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Watch out for wildlife

By Daniel Williams

Residents in the 80108 ZIP code are blessed to live in a beautiful natural surrounding, but a spree of recent incidents involving collisions between motorists and wildlife is a reminder of how close we live to many of our wilder, four-legged neighbors, including coyotes, deer, elk, bears and mountain lions.

In light of the accidents taking place involving cars and animals, particularly deer, the City of Castle Pines released a statement recently, warning residents to take some extra care and attention while driving, as we are very much in the midst of an active migration zone.

Wildlife collisions
Animal-vehicle crashes are actually the third greatest cause of automobile accidents in Colorado, following speeding and inattentive driving. According to the Colorado Department of Transportation, approximately 3,300 wildlife collisions are reported each year, not counting an additional 2,000 to 4,000 that are not reported to law enforcement.

That has led to more than $1.1 billion in insurance claims across the country, with an average incident causing more than $3,000 in vehicle damage, according to the Rocky Mountain Insurance Information Association.

Our nearby stretch of I-25 between Castle Rock and Larkspur is also one of the highest-risk zones in the entire state. And these incidents are at their peak during fall and spring, as migrating animals move through our urban spaces seeking food and safety. Worse, animals tend to be on the move at both dusk and dawn, and frequently end up intersecting with our own rush-hour driving times.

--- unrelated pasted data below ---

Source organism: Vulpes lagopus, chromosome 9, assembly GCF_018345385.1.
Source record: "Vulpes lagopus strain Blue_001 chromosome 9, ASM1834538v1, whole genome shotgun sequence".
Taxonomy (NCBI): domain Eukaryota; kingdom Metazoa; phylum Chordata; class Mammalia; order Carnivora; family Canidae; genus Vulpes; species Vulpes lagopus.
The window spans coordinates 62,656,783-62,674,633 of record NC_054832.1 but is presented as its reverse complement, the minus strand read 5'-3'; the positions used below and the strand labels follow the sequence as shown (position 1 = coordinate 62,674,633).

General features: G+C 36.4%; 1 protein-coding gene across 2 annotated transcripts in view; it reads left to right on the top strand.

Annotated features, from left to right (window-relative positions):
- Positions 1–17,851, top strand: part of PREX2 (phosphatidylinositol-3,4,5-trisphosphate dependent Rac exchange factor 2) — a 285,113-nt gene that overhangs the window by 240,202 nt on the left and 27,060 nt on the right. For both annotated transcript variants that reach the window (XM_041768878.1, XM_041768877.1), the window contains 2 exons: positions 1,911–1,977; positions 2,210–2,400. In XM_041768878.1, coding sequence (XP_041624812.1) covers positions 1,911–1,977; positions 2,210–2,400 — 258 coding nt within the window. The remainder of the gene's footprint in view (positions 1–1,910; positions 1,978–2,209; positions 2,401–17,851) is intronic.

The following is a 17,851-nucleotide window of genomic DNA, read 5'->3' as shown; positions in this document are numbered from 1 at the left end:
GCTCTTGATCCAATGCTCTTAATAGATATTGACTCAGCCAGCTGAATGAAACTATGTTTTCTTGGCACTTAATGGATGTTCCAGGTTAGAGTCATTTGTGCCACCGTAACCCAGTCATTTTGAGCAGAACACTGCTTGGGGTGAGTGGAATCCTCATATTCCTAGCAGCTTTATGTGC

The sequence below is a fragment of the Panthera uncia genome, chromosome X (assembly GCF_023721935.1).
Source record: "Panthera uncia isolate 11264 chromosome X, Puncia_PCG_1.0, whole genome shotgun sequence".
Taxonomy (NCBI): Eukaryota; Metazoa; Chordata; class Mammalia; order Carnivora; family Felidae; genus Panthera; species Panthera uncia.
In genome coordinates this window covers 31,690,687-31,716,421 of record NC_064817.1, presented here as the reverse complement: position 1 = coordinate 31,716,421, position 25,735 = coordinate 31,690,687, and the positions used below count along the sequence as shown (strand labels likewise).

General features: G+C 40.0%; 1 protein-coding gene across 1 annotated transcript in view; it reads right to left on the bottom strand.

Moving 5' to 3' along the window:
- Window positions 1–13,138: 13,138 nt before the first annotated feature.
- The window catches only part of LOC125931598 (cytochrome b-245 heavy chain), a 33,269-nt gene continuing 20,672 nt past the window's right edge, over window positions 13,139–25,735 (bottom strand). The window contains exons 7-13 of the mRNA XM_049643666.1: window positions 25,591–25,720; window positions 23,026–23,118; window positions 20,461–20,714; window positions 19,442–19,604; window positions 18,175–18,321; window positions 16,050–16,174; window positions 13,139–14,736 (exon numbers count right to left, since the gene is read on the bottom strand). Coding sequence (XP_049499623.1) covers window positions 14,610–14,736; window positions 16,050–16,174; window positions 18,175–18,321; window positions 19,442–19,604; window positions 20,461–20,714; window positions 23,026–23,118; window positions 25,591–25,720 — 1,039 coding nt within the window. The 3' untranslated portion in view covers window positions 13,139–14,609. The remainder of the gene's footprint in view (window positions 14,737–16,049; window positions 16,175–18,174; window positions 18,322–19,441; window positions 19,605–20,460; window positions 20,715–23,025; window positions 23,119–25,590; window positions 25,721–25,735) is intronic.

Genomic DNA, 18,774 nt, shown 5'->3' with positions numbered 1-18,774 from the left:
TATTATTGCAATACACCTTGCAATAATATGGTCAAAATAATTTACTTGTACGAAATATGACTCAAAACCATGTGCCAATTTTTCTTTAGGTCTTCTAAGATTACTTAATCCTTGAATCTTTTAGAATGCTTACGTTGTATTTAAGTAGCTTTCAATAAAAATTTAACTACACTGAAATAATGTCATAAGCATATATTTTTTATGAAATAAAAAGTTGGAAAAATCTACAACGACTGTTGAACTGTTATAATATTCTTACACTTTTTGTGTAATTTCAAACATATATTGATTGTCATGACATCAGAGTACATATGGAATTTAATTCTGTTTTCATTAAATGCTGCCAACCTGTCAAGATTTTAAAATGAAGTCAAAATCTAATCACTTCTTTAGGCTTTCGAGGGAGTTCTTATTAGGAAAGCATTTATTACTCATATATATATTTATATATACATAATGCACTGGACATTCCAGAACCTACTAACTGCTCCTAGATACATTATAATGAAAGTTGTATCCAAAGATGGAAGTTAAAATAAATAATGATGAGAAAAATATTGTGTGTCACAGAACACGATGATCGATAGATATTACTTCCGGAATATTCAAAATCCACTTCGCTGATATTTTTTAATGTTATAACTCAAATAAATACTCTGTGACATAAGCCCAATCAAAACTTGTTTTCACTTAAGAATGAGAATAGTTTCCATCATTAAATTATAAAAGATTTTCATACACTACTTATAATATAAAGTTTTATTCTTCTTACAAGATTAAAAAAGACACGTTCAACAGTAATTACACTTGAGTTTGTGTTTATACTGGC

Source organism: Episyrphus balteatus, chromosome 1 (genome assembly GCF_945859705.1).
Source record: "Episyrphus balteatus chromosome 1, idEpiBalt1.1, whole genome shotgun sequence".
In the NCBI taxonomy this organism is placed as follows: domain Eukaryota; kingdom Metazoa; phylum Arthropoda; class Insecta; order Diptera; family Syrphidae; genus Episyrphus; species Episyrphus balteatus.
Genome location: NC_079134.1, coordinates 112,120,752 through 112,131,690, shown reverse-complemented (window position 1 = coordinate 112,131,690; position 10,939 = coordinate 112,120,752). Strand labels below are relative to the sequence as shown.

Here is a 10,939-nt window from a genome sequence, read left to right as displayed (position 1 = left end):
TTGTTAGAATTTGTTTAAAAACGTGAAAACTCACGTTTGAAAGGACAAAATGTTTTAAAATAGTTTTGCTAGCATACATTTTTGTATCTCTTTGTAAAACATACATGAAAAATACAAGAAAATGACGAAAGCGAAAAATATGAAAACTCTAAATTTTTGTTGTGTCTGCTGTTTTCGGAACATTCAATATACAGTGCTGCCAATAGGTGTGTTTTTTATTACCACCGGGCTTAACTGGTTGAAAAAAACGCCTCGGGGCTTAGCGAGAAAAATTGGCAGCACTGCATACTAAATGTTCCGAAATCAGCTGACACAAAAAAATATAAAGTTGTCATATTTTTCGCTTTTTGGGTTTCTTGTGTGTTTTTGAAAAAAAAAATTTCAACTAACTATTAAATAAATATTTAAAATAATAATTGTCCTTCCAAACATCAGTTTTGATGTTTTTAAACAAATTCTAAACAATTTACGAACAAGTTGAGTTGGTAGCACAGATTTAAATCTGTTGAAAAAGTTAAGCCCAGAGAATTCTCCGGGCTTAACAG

“This time of year, the days are getting shorter and people are commuting to and from work at those times,” said Colorado Parks and Wildlife District Manager Cody Wigner.

Parks and Wildlife and CDOT have assembled a list of safety tips that can help drivers avoid a costly and potentially dangerous collision:

Slow down.
We know that modern life suggests we can make up time by pushing the pedal to the metal, but driving quickly reduces reaction time and can compound the damage involved in an animal-auto crash. Obey speed limits, particularly in rural zones.

Stay alert. Especially while driving at dusk and dawn. These are the most active times of the day for wildlife movement, and when it is most likely to find animals crossing streets and highways.

Scan ahead. Always keep your eyes on the road, but also watch for movement alongside the highway. When driving at night, shining eyes in your headlights are a telltale sign of animal activity. Also be prepared for more than one animal, if you’ve spotted a first one approaching the road.

Obey traffic signs.
Wildlife crossing signs and other warning signs are there for a reason, based on past migration routes. Take extra care when passing these areas.

For additional information, visit the Colorado Division of Parks and Wildlife at



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